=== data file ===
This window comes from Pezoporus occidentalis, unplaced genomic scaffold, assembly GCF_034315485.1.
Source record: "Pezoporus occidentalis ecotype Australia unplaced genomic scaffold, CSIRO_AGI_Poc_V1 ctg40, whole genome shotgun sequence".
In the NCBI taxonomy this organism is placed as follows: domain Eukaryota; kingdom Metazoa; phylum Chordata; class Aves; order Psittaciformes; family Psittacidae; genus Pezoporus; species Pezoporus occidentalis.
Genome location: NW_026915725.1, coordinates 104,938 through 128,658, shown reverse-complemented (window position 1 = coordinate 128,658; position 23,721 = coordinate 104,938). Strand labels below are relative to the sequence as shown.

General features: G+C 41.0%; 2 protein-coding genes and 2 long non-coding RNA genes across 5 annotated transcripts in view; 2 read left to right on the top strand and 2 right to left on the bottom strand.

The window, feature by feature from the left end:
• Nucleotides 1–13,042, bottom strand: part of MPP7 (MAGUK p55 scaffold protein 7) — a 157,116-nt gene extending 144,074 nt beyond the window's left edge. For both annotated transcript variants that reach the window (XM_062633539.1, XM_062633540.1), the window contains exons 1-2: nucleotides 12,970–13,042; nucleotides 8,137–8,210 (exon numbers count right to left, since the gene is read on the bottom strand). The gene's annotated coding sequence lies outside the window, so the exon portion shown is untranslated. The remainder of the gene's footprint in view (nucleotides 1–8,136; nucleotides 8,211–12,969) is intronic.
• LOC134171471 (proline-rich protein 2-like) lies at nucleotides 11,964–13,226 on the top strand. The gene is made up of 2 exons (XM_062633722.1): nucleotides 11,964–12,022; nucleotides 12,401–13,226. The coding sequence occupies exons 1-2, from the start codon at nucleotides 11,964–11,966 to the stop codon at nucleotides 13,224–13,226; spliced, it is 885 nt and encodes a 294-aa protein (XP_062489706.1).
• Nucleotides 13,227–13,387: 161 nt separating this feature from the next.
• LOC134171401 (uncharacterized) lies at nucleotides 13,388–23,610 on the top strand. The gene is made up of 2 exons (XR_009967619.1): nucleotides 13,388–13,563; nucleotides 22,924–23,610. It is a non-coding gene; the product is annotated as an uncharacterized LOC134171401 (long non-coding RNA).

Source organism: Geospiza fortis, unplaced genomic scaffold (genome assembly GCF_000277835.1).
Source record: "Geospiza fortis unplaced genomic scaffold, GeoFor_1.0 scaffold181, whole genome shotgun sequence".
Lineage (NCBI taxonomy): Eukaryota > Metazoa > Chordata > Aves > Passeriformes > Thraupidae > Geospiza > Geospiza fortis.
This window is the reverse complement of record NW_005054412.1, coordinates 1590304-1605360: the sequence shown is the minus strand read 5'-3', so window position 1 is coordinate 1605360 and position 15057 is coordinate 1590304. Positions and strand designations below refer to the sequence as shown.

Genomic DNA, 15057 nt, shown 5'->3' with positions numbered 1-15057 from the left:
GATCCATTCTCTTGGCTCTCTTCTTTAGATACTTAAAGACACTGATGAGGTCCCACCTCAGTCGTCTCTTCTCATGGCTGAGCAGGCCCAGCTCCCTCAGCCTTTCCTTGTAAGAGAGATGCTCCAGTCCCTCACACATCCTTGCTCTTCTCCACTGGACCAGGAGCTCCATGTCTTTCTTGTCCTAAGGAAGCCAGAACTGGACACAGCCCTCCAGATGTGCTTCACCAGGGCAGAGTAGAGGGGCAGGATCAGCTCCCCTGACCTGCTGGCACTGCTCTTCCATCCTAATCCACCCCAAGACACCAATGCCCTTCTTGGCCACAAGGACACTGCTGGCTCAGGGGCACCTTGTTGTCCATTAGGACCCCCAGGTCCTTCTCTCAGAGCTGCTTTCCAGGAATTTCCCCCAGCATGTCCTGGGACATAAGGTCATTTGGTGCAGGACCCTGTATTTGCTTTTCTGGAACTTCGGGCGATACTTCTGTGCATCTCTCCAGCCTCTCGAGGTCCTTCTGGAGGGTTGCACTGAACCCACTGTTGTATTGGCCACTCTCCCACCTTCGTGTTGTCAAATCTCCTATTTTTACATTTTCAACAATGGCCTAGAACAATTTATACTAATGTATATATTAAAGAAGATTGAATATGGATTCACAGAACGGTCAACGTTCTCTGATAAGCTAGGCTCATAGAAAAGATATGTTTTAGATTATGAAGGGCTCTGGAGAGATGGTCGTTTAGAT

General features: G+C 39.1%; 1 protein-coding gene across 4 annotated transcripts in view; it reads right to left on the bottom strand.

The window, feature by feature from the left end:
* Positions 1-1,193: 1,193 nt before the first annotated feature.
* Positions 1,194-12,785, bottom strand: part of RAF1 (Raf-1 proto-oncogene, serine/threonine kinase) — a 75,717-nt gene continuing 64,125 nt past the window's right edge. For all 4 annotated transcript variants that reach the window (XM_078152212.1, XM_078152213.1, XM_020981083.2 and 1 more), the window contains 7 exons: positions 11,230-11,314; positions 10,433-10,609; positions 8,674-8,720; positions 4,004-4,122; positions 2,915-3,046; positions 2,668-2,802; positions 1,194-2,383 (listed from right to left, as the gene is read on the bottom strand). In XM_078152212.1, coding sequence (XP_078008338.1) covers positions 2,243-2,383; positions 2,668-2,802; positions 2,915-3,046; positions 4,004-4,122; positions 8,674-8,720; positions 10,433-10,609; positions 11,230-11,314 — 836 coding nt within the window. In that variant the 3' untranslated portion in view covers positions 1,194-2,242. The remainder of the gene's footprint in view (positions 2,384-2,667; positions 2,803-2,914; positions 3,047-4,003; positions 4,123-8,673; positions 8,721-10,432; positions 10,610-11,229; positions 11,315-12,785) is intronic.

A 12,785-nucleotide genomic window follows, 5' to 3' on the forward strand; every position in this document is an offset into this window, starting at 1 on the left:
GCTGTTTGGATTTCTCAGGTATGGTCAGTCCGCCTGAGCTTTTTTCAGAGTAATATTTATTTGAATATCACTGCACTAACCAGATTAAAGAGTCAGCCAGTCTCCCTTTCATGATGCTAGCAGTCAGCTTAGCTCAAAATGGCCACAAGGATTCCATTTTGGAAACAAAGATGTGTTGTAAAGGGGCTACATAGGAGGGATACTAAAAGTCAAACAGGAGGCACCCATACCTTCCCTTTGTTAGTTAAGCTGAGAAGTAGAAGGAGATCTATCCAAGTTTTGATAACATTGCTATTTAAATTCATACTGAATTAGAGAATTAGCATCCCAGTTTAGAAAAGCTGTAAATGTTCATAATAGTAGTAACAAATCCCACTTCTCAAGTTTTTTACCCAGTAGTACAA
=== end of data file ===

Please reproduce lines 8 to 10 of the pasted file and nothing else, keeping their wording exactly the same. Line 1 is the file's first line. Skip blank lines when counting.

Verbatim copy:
• LOC134171471 (proline-rich protein 2-like) lies at nucleotides 11,964–13,226 on the top strand. The gene is made up of 2 exons (XM_062633722.1): nucleotides 11,964–12,022; nucleotides 12,401–13,226. The coding sequence occupies exons 1-2, from the start codon at nucleotides 11,964–11,966 to the stop codon at nucleotides 13,224–13,226; spliced, it is 885 nt and encodes a 294-aa protein (XP_062489706.1).
• Nucleotides 13,227–13,387: 161 nt separating this feature from the next.
• LOC134171401 (uncharacterized) lies at nucleotides 13,388–23,610 on the top strand. The gene is made up of 2 exons (XR_009967619.1): nucleotides 13,388–13,563; nucleotides 22,924–23,610. It is a non-coding gene; the product is annotated as an uncharacterized LOC134171401 (long non-coding RNA).